Last night, I watched the first season of the Showtime series “Billions” for the first time in years.
For those who don’t recall, the show — co-produced by CNBC journalist Andrew Ross Sorkin — pits a wealthy hedge fund manager and his web of unethical trading strategies against an ambitious federal prosecutor in Manhattan.
It’s loosely based on former U.S. Attorney for the Southern District of New York Preet Bharara’s pursuit of former hedge fund manager Steven A. Cohen, who now owns the New York Mets and a family office called Point72 Asset Management (converted from S.A.C. Capital Advisors).
The show will kick off its fifth season next month. Though it’s a tad over the top at times, it’s an intriguing drama about a fund manager’s desire to cut corners to make incredible wealth, and the determination of prosecutors to stop insider trading.
There’s also an occasional great lesson about trading itself.
I wanted to share this lesson with you today and why it matters.
This market has been sideways for several months. And this one rule will help you better manage your money.
Ride the Lightning
In the first season, fictional hedge fund manager Bobby Axelrod takes three of his friends on a private jet to Quebec to see the band Metallica.
While they are departing, one of his friends overhears that Axelrod is shorting a transportation company (betting that the stock will go down), and decides to call his broker and short the stock himself.
The decision doesn’t end well for the friend.
As part of the heightened drama of the episode, a rival of the hedge fund manager discovers that Axelrod is shorting.
This rival manipulates the market, creates a false narrative about a potential buyout of the transportation company, and initiates a short squeeze on the stock. When a short squeeze occurs, it can typically force the people shorting a stock to repurchase it at a higher price to cover their positions.
Here’s how that works. Let’s say you want to short a stock that is trading at $50 per share. In this situation, you would borrow the stock from a brokerage or dealer and pay a commission for the right to borrow the stock. At that point, you would sell the borrowed shares on the market. Then, if the stock falls to $40, you could repurchase the stock and give the shares back to the dealer.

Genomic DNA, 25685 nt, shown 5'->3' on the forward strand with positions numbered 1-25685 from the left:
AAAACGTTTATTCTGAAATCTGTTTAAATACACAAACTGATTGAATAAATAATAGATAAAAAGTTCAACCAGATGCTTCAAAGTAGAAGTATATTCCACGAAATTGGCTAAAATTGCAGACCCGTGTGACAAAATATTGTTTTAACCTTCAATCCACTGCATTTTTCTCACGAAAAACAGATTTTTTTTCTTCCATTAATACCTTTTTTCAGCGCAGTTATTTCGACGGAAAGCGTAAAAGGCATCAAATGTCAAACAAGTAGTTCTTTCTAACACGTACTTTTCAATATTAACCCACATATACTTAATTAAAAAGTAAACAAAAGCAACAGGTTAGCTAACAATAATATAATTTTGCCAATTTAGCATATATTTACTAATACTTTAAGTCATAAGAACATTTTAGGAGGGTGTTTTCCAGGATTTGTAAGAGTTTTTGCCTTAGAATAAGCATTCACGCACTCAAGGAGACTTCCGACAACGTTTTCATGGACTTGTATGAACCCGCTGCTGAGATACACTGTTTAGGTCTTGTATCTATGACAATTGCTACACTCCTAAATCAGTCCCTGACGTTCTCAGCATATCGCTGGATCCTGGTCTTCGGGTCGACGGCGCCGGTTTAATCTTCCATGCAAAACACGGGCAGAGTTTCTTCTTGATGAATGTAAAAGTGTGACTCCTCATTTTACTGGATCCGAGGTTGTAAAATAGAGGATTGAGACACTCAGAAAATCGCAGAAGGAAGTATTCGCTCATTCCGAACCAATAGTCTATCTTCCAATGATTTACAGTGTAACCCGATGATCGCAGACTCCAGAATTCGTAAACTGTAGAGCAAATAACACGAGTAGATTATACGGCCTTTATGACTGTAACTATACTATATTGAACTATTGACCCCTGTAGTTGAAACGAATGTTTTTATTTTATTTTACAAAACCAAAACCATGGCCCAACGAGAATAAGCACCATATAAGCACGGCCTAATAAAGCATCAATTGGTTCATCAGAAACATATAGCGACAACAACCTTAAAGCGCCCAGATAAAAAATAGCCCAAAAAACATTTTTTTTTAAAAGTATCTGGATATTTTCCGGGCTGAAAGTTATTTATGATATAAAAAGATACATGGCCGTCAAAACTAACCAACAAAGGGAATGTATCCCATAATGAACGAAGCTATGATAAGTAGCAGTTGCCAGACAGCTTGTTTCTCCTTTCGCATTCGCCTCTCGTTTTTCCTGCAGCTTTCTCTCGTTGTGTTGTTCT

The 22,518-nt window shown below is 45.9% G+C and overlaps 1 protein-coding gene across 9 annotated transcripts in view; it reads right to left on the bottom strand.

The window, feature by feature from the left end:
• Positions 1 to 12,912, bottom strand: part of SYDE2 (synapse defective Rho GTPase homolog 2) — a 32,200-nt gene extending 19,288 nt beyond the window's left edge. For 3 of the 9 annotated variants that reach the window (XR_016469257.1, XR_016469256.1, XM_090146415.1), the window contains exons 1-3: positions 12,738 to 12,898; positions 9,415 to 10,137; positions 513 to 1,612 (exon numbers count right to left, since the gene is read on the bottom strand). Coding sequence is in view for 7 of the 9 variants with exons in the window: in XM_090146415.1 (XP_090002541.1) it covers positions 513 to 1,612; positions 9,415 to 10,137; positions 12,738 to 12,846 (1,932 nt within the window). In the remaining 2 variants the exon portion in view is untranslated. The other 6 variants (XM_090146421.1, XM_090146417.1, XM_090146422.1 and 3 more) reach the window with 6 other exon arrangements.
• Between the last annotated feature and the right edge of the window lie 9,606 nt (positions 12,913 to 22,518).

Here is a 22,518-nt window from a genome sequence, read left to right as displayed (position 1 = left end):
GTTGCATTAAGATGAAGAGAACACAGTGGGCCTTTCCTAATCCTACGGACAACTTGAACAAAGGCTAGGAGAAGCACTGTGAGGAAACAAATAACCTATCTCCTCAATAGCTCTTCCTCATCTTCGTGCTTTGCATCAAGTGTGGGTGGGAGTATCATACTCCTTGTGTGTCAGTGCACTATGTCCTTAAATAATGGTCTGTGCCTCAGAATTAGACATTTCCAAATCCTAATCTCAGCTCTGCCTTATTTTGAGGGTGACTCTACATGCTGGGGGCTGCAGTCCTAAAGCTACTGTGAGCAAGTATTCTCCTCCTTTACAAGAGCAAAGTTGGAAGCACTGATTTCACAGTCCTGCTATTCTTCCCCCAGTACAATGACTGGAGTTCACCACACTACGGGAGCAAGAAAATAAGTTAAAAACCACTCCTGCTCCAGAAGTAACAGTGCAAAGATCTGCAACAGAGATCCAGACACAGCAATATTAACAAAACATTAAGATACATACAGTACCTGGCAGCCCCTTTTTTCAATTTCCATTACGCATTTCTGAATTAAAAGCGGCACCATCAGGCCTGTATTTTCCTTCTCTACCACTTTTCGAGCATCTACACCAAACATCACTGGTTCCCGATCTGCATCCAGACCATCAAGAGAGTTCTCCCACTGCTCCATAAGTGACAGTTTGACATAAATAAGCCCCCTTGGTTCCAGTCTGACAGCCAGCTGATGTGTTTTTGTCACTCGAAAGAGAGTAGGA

In this situation, you borrowed the stock and sold it for $50 on the open market.
Then, you repurchased it for $40 to close the trade.
You have made $10 for every share that you shorted.
But let’s say that you borrowed the stock for $50 and sold it. Then, the stock rallies to $100 because of an unpredictable short squeeze. While everyone else is repurchasing the stock, you might need to do the same. You will lose $50 for every share if you are covering the position.
If you lack the margin in your account to pay that $50, your broker may call margin on you and force you to liquidate other positions or put cash into the account to ensure you can cover the loss.
In the case of Axelrod’s friend, he ended up underwater on this short trade by $210,000. And his broker was calling margin on him.
Now, Axelrod — spoiler alert — acts as a good friend and helps cover the margin (and makes a significant gain in the process).
But right after he helps his friend, he offers a lesson. He explains that he doesn’t hold a position that can cause him to lose more than he can afford.
“I don’t lie to myself, and I don’t hold on to a loser,” Axelrod says. “The moment it doesn’t feel right, I let it go, get away from it.”
This sentiment is brutal to learn when you’re a new investor. But, unfortunately, you might make a very simple mistake that can hurt you in two different ways.
Just Walk Away
I’ve warned before about falling in love with a company and how that can cost you money.
If you buy into a stock and it falls 30%, one of the most common mistakes is believing that it will come back. Playing the waiting game is the failure to recognize a loss.
The failure to sell a big loser is an error — mainly if you’re talking about stocks that have hit their trailing stops, have moved into negative momentum, and can continue to plunge. You might find yourself in such a position, as I noted with the ETFMG Alternative Harvest ETF.
The ETF hit $34.58 in February and stopped out on TradeSmith Finance in March. However, if you were invested in this ETF and stuck in the belief that it would bounce back, you wouldn’t be making the best use of your money. You’ve seen this fund fall by more than 50%. With little institutional buying and continued selling, it’s unclear when and if this will bottom out.
This brings me to the second error: Waiting and waiting and waiting for a bounce back creates an opportunity cost. How long are you willing to wait for a stock or asset to get back to even? For example, if you bought gold at the 2011 highs, you would have waited nearly a decade for the asset to bounce back above that $1,900 level.
Imagine tying up your money hoping for that bounce back while we experienced a decade-long bull market up to 2020.
Learning when to cut your losers is a difficult lesson. That’s why we always encourage our readers to use behavioral tools like trailing stops to help them manage their positions. Remember, every stock has a different historical level of volatility, which means that every stock has a unique trailing stop. I’ll talk more about the TradeSmith VQ Score later next week and how to use it the right way.